A lot of your module and function names are confusing or misleading. square computes the square root, exponent returns a square where I would expect any exponentiation, get_result gets nothing but prints instead, the module names are confusing...

User input handling

One of the core functionalities is getting and handling user input. As such, special care should be given to:

  1. provide the user with information about what input is expected
  2. accept all valid inputs
  3. reject gracefully invalid inputs, give feedback and provide a way to try again

Your code fails on all 3 levels:

  1. Multiple issues:
    • no mention if an operation requires one or multiple inputs
    • no mention that only integers are accepted
    • it is not documented that a blank input is expected to end a stream of multiple inputs
  2. For all these operations, any real number (float) (or positive real number for square root) is a perfectly valid input, yet only non-zero integers are accepted. This is especially absurd for trigonometric functions.
  3. If a user input for a number can't be parsed as an int, the program crashes. Imagine entering a typo when entering the 50th number in a long sum. That would be infuriating.

For getting a floating point value, this simple function should work well enough:

def get_float_input():
    while True:
            return float(input("Enter a real number:\n> "))
        except ValueError:
            print("Invalid input: could not parse number.")

It may need some more work for handling limited range inputs (e.g. for square root operands) or getting multiple inputs, but it's a good enough starting point.


There is quite a lot of duplication taking place in your code, especially for listing all supported operations. If you wanted to support another operation, you would have to add it manually to both processing and print_operations_list, which is tedious and a source of error.

Use an iterable (list or dictionary) of supported operations and iterate over it instead.



There are a number of changes you could make here to help with readability.


This is not a good name for any collection of values/parameters. Let's just make it values or numbers.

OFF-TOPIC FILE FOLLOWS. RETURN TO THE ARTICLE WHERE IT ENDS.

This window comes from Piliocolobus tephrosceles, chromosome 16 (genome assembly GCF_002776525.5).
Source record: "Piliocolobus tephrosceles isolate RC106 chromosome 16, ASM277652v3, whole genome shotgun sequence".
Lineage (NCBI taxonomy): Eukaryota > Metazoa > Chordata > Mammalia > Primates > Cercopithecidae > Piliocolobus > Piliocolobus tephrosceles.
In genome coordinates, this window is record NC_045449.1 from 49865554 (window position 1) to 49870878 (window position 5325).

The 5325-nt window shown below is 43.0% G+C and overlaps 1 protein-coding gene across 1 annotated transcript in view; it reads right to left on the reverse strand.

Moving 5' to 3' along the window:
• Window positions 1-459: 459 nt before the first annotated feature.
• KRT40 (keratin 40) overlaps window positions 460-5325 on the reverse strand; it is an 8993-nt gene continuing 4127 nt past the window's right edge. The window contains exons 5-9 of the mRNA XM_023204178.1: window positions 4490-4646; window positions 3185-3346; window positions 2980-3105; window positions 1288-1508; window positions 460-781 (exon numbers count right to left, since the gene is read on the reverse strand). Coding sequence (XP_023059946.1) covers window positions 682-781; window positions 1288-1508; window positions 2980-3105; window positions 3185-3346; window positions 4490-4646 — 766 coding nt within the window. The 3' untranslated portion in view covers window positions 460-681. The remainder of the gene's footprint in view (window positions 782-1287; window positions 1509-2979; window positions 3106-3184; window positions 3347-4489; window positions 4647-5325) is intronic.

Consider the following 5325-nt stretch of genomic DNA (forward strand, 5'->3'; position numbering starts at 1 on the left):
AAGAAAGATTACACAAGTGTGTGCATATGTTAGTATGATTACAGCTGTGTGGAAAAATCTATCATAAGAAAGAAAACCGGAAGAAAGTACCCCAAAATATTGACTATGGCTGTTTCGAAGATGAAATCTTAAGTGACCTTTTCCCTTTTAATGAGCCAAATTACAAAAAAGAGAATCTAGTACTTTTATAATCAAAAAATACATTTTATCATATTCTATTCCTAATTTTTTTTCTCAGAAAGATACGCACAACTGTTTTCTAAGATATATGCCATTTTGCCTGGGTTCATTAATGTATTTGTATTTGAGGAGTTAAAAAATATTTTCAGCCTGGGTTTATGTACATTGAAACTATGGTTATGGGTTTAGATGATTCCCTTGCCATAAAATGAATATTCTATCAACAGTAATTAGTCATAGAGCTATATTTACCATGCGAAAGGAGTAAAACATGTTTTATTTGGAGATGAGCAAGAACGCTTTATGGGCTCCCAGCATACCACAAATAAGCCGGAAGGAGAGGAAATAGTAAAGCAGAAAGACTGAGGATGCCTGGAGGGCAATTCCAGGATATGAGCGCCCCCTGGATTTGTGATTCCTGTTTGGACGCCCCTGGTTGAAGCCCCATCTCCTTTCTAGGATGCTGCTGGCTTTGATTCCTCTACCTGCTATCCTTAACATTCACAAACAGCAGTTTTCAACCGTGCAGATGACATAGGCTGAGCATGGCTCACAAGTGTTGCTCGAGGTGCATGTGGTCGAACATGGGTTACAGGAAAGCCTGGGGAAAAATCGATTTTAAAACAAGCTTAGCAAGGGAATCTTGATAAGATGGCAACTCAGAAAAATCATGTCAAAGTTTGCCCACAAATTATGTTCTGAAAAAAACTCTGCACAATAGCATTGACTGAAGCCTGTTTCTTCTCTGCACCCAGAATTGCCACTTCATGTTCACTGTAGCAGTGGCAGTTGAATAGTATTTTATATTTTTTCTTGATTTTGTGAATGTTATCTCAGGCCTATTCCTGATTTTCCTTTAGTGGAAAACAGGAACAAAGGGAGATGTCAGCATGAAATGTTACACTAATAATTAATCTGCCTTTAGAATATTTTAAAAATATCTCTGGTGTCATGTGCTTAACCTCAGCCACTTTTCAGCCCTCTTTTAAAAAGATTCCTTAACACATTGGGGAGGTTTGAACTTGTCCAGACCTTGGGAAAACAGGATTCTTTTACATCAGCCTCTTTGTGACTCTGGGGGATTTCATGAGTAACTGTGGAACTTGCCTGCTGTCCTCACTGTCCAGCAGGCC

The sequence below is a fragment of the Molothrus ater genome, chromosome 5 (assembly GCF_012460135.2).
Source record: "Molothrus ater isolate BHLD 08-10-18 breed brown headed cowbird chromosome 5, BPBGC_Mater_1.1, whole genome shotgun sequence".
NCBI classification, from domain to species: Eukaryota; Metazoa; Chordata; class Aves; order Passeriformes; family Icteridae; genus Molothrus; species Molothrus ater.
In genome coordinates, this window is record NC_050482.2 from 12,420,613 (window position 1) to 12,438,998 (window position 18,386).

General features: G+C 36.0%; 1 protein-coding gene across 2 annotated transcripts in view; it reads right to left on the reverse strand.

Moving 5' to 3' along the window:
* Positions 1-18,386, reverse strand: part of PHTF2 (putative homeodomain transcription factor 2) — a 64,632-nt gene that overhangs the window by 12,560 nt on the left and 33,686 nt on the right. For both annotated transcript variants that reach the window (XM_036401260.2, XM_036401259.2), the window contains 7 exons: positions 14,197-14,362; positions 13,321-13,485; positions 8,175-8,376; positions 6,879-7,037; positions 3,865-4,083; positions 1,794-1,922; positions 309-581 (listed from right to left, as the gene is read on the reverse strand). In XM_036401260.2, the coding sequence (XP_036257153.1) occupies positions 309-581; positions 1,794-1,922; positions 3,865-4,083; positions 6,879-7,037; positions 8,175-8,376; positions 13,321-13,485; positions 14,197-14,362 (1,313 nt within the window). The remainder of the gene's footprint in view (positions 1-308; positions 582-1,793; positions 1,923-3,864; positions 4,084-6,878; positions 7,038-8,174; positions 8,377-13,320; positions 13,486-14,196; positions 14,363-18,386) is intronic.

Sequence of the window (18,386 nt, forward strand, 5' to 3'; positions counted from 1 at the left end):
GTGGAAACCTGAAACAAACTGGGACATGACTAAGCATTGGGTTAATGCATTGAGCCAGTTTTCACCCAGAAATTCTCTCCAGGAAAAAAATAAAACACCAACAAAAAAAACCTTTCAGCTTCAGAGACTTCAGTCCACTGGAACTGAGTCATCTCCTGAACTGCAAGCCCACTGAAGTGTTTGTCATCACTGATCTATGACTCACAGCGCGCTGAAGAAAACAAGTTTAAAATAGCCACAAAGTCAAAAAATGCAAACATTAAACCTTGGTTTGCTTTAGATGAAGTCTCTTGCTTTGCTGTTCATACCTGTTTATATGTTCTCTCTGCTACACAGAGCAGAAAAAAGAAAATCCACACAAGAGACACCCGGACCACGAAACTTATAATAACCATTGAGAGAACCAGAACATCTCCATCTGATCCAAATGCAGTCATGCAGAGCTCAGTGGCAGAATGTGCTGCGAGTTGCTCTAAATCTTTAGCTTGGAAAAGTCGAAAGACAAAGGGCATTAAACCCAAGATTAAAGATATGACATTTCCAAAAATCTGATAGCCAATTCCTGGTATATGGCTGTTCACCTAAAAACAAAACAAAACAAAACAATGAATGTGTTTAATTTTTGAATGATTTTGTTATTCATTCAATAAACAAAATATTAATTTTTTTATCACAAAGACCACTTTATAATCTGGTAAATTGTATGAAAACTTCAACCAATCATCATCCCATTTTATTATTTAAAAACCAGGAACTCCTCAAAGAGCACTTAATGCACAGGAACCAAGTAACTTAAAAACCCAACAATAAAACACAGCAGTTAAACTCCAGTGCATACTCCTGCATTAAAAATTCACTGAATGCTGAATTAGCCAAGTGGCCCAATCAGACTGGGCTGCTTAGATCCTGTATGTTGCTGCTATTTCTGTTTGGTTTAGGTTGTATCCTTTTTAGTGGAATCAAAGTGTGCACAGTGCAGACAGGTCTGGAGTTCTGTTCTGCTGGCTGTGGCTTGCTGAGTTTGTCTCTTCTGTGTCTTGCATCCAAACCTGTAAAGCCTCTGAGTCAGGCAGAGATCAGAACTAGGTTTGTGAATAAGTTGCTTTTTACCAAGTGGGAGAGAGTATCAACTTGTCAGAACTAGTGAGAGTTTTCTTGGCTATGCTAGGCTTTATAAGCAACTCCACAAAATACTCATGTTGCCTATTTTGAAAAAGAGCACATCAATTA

Functions that take multiple arguments

Instead of using start = values[0] and then doing operations on the rest, you can use tuple unpacking. This can be done either in the function:

def addition(values):
    start, *values = values

    # rest of code

values = (1, 2, 3)

Or in the function signature

def addition(start, *values):
    # rest of code

values = (1, 2, 3)
# you have to unpack it in the function call 
# for this to work properly

Using builtins and/or reduce

For addition, you can just feed your values to sum:

def addition(values):
    return sum(values)

Which means that really addition could just be an alias for sum:

addition = sum

addition((1, 2, 3))

With other functions that take multiple inputs, you can use functools.reduce and equivalent functions from the operator module:

from operator import mul, sub, truediv as div
from functools import reduce

def multiply(start, *values):
    return reduce(mul, values, start)

def subtract(start, *values):
    return reduce(sub, values, start)

def divide(start, *values):
    return reduce(div, values, start)

Where reduce takes the following arguments:

  1. A two argument function
  2. An iterable of values
  3. A starting value

Functions that take one argument

Don't take an array of values, take a single value. Otherwise calling the function will raise some baffling errors that your value is not able to be indexed:

def exponent(values):
    return values[0] ** 2

# I would expect I can do
TypeError: 'int' object is not subscriptable

So instead, change the signature to more accurately reflect what you want.

exponent and square

The names exponent and square would make me think that they do almost the same thing, square would be a special case of exponent.

Keep exponent, but make square into square_root:

# Let's also add a default to exponent, in case a user
# wants a different power
def exponent(value, power=2):
    return value ** power

def square_root(value):
    return math.sqrt(value)